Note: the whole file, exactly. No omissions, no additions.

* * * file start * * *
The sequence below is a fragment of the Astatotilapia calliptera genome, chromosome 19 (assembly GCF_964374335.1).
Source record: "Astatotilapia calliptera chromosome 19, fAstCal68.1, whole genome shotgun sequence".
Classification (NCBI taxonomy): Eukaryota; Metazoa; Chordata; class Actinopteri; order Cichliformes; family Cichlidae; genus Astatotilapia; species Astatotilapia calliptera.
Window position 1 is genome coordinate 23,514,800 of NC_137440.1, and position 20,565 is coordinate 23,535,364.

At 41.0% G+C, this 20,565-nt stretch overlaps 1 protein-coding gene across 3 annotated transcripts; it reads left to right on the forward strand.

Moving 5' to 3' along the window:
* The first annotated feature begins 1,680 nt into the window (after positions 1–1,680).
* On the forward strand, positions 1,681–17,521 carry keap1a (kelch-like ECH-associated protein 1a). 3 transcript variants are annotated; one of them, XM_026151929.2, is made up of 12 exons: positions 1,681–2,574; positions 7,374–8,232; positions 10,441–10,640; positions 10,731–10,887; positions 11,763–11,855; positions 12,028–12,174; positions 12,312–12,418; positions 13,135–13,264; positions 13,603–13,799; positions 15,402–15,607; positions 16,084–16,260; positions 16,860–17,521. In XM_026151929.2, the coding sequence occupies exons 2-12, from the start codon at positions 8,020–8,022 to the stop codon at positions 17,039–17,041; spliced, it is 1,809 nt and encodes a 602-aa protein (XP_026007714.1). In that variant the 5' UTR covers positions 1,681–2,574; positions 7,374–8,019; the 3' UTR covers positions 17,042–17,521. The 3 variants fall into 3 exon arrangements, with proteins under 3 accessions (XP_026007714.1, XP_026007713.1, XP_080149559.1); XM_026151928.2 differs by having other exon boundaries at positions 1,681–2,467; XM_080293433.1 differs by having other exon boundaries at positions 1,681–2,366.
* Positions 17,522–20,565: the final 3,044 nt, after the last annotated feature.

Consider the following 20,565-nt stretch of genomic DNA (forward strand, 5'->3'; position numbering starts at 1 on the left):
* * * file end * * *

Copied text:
The sequence below is a fragment of the Astatotilapia calliptera genome, chromosome 19 (assembly GCF_964374335.1).
Source record: "Astatotilapia calliptera chromosome 19, fAstCal68.1, whole genome shotgun sequence".
Classification (NCBI taxonomy): Eukaryota; Metazoa; Chordata; class Actinopteri; order Cichliformes; family Cichlidae; genus Astatotilapia; species Astatotilapia calliptera.
Window position 1 is genome coordinate 23,514,800 of NC_137440.1, and position 20,565 is coordinate 23,535,364.

At 41.0% G+C, this 20,565-nt stretch overlaps 1 protein-coding gene across 3 annotated transcripts; it reads left to right on the forward strand.

Moving 5' to 3' along the window:
* The first annotated feature begins 1,680 nt into the window (after positions 1–1,680).
* On the forward strand, positions 1,681–17,521 carry keap1a (kelch-like ECH-associated protein 1a). 3 transcript variants are annotated; one of them, XM_026151929.2, is made up of 12 exons: positions 1,681–2,574; positions 7,374–8,232; positions 10,441–10,640; positions 10,731–10,887; positions 11,763–11,855; positions 12,028–12,174; positions 12,312–12,418; positions 13,135–13,264; positions 13,603–13,799; positions 15,402–15,607; positions 16,084–16,260; positions 16,860–17,521. In XM_026151929.2, the coding sequence occupies exons 2-12, from the start codon at positions 8,020–8,022 to the stop codon at positions 17,039–17,041; spliced, it is 1,809 nt and encodes a 602-aa protein (XP_026007714.1). In that variant the 5' UTR covers positions 1,681–2,574; positions 7,374–8,019; the 3' UTR covers positions 17,042–17,521. The 3 variants fall into 3 exon arrangements, with proteins under 3 accessions (XP_026007714.1, XP_026007713.1, XP_080149559.1); XM_026151928.2 differs by having other exon boundaries at positions 1,681–2,467; XM_080293433.1 differs by having other exon boundaries at positions 1,681–2,366.
* Positions 17,522–20,565: the final 3,044 nt, after the last annotated feature.

Consider the following 20,565-nt stretch of genomic DNA (forward strand, 5'->3'; position numbering starts at 1 on the left):